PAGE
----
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In the first part of this article, Drilling 1, I focused on:
- What drilling is
- What drills can be useful for
- What we should drill
- When we should drill
This second part will focus on how we drill. Here are some ideas for using drilling effectively in the classroom.
- Repetition drills
- Guessing games
- Disappearing text
- Dialogue building
- Mingle activities
- Information gaps
- Songs, rhymes and chants
When learners are getting used to the sounds of English it may be easier for them not to see the language written down before they practise saying it, so get them to listen to your model and then repeat.
- Make sure you give clear, natural sounding and consistent models.
- Use hand movements to indicate intonation, use your fist to beat the stress, and join or separate fingers to show word boundaries and where linking occurs in phrases. This kind of gesturing may in particular help visual learners since it helps them visualise the language they are practising.
- Back chaining helps learners focus on correct pronunciation and intonation and is also attention-grabbing. For example, when you are modelling a phrase, start at the end, getting the learners to repeat after each chunk you give them. For example: yesterday / get up yesterday / did you get up yesterday / What time did you get up yesterday?
You can vary the drill in terms of who repeats - whole class, half the class, boys only, girls only, individuals. Make sure drilling is done at a snappy pace. You can also try:
- Whisper drills (for quietening down a rowdy class)
- Shouting drills (for livening them up)
These ideas work particularly well with young learners. Or you can liven drills up by saying things in different ways. For example, sound very happy, very sad, very bored, very excited with a facial expression to match as you model the language and get the learners to do the same. Putting expression into it and exaggerating the intonation helps make the language more memorable.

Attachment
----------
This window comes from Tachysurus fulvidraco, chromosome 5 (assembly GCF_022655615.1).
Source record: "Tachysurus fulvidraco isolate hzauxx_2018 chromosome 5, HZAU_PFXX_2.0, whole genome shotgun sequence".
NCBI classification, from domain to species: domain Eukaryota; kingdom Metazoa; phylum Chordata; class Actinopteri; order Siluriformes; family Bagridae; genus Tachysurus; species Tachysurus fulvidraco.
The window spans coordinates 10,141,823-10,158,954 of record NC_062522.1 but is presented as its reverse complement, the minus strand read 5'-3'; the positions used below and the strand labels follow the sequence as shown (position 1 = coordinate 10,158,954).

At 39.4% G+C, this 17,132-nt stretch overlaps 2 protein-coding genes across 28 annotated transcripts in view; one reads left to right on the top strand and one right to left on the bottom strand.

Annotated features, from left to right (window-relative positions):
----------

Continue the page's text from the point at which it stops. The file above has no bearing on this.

Simple guessing games which require lots of repetition of the target language are ideal for practising language items at low levels and are in fact a form of drill.
- After you have used pictures to introduce vocabulary or phrases stick the pictures on the board back to front so they can't be seen. Students try to guess which picture is which.
- Pick out one picture and don't show it. Students guess which one it is. If you're using real objects you can use the same principle by hiding the objects under a cloth or in a bag and getting them to guess which object you're holding.
- For practising 'Is it...?' questions, classroom objects and describing location with children, hide a plastic spider somewhere in the room and get the children to guess where it is. 'Is it under the teacher's desk?', 'Is it behind Jose's chair?'
This can be done with a list of vocabulary items or phrases, a short text or a dialogue at any level.
- Write up the text on the board. Read out the text and drill.
- Rub off a small part of it. Students have to say the whole text again.
- Gradually rub off more and more in bits and each time get the students to say the whole text.
This provides intensive drilling practice as the students have to repeat it so many times. However, the game factor also increases motivation to get it right and that gets more challenging as the activity continues.
This is useful particularly for low level students to build confidence in speaking and to learn useful chunks of language. Use pictures to set a scene and elicit a dialogue.
- Have you got a pet?
- Yes, I've got a cat.
- Oh, what's its name?
- It's called Fred.
Drill each line as you elicit the dialogue.